Today in History:

101 Series I Volume XXIII-I Serial 34 - Tullahoma Campaign Part I


thrown out on my front, and right, to prevent any surprise from that quarter. The night passed quietly away, and at 4 a. m. on the 5th I had my men under arms.

At 7.30 o'clock I was ordered to move my regiment forward on the pike toward Spring Hill. Skirmishing being heard in front about 9 o'clock, close watch was kept up on our flanks, and at 10.30 I took post on a hill north of Thompson's Station, supporting the right of the Eighteenth Ohio Battery. Very little firing was going on in our immediate front, except artillery, till about 11.30 o'clock.

The enemy having stationed his sharpshooters in the buildings around the depot, and a line of skirmishers along the railroad, I sent three companies, viz: Company A, Captain [C.] Seaton; Company F, Lieutenant [J. T.] Fleming, and Company D, Lieutenant [J. C.] Maze, the whole in command of Captain Seaton, to dislodge them. They moved promptly forward, driving the enemy from his cover and back to the position occupied by the main body of his force, though exposed to a murderous cross-fire from two batteries and the enemy's infantry on his right. In this position matters rested for some half an hour, though a brisk fire was kept up by the enemy's artillery. I then received your ordered to move the remaining seven companies of my regiment forward, join the three previously sent, and charge a battery giving us some annoyance on my right. The command was no sooner given that, with a cheer, my men moved forward to the attack. Never on drill or parade have I seen them move with a galling fire from two brigades of infantry stationed immediately in my front, completely masked by a stone fence. The unequalness of numbers and great advantage of position caused me to shelter my men under the embankment of the railroad. Here we remained but a few moments, when your order to return and occupy our original position was received. To retrace our steps brought us in fine range of the enemy's grape and canister, which he did not fail to use. Some confusion was thus caused, but the coolness and promptness of my officers gave new confidence to the men, who were rallied in time to meet the enemy as he left his stronghold and charged upon us, and drive him back in disorder.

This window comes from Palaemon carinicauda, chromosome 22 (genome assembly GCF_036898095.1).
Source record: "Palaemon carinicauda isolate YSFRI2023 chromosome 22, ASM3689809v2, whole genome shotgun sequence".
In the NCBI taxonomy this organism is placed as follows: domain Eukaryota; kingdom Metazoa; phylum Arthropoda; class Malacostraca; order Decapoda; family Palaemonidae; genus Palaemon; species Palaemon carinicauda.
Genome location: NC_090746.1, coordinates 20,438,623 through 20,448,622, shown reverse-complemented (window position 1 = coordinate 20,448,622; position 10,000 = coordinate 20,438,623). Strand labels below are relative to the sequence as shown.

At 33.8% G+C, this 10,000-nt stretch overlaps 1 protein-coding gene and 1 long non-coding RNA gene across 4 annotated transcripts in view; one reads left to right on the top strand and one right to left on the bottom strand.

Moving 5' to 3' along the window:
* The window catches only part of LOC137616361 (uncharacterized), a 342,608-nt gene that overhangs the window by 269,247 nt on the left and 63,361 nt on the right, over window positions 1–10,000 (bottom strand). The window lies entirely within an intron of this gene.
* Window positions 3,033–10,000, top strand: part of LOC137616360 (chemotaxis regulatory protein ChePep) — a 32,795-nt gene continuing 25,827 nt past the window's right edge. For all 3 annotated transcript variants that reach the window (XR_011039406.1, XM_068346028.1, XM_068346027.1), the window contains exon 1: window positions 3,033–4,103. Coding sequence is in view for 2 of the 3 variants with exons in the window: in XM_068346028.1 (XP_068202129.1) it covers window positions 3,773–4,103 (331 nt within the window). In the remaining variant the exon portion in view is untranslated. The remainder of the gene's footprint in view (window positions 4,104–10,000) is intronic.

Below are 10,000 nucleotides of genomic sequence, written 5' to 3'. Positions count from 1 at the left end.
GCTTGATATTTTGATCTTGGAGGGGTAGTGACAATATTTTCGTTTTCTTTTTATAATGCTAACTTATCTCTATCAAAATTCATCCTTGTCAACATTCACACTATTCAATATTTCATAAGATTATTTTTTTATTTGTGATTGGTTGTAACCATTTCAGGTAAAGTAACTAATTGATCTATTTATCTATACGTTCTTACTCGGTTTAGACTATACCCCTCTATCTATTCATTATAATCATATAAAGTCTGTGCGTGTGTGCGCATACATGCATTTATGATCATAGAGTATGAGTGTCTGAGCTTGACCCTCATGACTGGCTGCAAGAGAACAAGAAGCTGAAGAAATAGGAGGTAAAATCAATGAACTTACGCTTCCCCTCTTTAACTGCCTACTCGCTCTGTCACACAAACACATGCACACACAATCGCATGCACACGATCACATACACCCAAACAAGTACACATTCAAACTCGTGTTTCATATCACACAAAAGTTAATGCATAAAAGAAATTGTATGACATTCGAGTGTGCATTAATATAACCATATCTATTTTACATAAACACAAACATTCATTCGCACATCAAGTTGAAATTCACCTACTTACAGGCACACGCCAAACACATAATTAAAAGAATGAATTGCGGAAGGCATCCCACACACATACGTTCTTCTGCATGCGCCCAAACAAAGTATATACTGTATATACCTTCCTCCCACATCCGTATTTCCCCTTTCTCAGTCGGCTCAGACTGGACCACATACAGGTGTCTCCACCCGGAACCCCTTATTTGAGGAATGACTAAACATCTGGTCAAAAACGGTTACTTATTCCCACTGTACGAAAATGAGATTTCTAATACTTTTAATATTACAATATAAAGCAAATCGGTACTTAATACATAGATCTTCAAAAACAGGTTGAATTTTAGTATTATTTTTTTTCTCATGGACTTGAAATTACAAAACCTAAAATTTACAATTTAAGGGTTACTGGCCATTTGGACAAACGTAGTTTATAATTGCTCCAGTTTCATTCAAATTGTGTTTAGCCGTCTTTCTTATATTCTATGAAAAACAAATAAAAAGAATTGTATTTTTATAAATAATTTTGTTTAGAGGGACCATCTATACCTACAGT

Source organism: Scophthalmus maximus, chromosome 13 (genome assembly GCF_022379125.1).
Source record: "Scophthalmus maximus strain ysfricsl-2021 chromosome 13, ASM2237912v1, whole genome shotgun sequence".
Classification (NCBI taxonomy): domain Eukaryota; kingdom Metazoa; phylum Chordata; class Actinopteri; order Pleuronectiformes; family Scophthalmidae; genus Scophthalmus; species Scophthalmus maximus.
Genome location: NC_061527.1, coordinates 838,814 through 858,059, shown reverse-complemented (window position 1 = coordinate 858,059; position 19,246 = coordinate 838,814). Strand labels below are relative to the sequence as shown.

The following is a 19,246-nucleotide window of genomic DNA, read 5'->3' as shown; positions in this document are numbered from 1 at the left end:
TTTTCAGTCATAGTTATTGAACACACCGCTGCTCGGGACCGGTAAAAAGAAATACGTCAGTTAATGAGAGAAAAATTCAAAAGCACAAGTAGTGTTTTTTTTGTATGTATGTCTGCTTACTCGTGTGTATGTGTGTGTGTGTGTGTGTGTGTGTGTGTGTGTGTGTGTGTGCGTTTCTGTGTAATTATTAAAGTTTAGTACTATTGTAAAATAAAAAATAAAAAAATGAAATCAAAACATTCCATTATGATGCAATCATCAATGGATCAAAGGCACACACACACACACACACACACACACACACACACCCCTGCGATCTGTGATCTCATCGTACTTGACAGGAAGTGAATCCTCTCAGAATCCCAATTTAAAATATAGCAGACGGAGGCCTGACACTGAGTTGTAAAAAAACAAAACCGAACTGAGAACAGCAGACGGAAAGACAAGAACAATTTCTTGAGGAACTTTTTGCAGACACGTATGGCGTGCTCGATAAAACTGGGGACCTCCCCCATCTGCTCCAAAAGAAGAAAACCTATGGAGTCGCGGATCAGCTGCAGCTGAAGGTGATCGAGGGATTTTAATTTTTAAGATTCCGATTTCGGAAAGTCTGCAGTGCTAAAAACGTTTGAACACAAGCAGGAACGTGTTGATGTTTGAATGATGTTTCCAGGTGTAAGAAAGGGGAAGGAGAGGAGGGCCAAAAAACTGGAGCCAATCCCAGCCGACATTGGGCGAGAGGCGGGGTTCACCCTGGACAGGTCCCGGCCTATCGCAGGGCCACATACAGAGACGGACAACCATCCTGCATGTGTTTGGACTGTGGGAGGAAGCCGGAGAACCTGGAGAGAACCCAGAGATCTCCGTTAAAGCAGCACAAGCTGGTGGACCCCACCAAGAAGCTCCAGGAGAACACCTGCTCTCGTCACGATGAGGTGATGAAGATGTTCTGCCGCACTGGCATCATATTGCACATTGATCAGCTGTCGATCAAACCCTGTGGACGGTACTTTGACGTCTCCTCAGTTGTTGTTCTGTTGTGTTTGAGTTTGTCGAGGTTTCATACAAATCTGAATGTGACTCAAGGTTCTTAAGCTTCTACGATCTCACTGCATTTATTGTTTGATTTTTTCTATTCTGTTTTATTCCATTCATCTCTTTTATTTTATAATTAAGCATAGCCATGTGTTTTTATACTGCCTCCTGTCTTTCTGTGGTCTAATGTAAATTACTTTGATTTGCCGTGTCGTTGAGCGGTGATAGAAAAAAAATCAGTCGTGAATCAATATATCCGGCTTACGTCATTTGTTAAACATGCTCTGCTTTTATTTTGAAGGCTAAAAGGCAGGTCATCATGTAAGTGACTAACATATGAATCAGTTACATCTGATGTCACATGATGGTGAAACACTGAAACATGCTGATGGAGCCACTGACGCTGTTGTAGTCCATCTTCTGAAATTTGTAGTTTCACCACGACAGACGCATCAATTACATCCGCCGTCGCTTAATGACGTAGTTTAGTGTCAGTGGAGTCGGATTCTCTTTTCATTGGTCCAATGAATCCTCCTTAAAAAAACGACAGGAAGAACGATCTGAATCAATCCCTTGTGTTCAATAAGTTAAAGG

The position assigned me was held by my regiment until 4 p. m., repelling with great slaughter three successive charges of the enemy. Once a feint was made to flank us on our right, but Companies A and F, being sent to occupy a hill on that flank, drove them back. At 4 o'clock it was reported to me that men's cartridge-boxes were campy, and an immediate detail of three men from a company was made and sent back for a supply from the train. Only a few of them ever returned, they being captured and cut off from the regiment by the enemy on the left. Those who did return reported that the train was not to be found.

Your order to file to the rear was then received. I ordered bayonets fixed, and formed my regiment in column by division, preparatory to charge the enemy, break through his line, and make good our escape. There was a question whether to sacrifice or save the lives of my men-whether it would justify me in making the attempt to cut our way through and run the risk of losing my whole command, or surrender and save their lives. The latter course was at this moment taken, and was, no doubt, the best that could have been done.

I cannot speak too highly of the conduct of both men and officers. Wherever I placed a man, there I invariably found him. Adjutant [C. H.] Pickering rendered good service in transmitting orders. Major